Flying foxes are not pets. The purpose of fostering a baby is to enable it to return to the bush to live with other flying foxes. The work has a paradoxical aspect. Infant flying foxes need social care: they need grooming, and they need to feel part of the family. If they do not receive maternal-like social care they cannot thrive. However, when they get to be teen-agers a new phase sets in. They no longer need the care of a nurturing adult, and they do need to learn to live like a flying fox. At this time, young flying foxes are brought into a crèche where they live primarily with others of their own kind. Within the enclosure are adults who are unable to live in the bush, but who know how to interact as flying foxes. Here the young flying foxes learn to get along with each other, practice flying, learn flying fox etiquette, and gain the communicative and other skills they will need when they are released. Later in the year they are taken to a release centre where fairly quickly they learn to live without human assistance.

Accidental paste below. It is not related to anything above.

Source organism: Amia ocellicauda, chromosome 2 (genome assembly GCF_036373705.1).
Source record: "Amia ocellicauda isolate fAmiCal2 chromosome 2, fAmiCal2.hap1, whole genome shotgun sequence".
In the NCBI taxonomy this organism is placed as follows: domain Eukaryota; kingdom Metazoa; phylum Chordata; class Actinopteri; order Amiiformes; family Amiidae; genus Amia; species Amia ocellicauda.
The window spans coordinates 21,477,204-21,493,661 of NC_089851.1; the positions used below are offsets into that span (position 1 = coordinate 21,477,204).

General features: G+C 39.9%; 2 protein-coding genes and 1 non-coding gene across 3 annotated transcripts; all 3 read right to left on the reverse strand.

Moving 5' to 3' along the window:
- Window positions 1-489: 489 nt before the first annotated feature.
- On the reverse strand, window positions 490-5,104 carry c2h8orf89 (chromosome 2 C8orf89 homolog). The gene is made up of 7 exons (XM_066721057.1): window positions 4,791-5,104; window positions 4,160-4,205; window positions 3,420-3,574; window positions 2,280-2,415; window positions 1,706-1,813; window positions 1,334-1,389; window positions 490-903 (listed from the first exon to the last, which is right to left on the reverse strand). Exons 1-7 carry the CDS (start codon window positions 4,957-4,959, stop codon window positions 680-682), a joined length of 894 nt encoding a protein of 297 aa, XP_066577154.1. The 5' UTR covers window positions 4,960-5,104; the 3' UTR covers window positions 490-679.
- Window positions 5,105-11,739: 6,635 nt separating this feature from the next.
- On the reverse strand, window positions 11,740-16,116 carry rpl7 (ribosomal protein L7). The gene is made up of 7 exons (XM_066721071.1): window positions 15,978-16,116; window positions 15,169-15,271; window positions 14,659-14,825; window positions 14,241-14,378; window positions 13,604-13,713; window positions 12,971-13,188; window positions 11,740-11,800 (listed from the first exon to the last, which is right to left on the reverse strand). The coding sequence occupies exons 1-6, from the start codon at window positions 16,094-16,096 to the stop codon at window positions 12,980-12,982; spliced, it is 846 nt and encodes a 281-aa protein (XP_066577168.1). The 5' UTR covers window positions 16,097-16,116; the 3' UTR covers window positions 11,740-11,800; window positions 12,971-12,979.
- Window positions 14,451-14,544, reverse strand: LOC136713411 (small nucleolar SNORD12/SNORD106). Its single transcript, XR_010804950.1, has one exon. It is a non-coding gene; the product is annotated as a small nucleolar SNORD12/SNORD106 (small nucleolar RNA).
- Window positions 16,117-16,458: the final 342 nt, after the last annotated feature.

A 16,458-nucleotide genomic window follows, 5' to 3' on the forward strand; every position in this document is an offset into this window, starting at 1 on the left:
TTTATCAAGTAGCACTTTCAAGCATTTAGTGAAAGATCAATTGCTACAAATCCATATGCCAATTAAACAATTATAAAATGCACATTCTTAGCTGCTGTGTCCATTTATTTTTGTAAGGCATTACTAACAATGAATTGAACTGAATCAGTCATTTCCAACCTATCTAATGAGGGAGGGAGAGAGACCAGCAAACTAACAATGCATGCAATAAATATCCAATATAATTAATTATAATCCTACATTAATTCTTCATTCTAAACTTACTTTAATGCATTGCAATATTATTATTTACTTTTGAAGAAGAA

Naomi and Peebo (Pteropus poliocephalus)
This film section features Naomi Roulston and the young grey-headed flying fox Peebo who she raised from the time he was a few days old. Peebo was completely bonded with Naomi, and part of the bonding was familiarity. Naomi always wore the same shirt when she handled Peebo, and she didn’t wash it because it was important that the shirt smell like ‘mum’. She left it with him in the crèche as a transitional comfort, the bat equivalent of a security blanket

The crèche is run by Mandi Griffith, a dedicated and extremely gifted carer. Many injured flying foxes are brought to Mandi, and she cares for them all, releasing many back into the bush. All the flying foxes that come into Mandi’s care are weighed and measured, and banded temporarily so that they can be identified until Mandi gets to know them as individuals. Later, before they are released, they are banded more permanently for future identification. (For more about Mandi and her work, see ‘Bat Wrap Episode 3’, link below).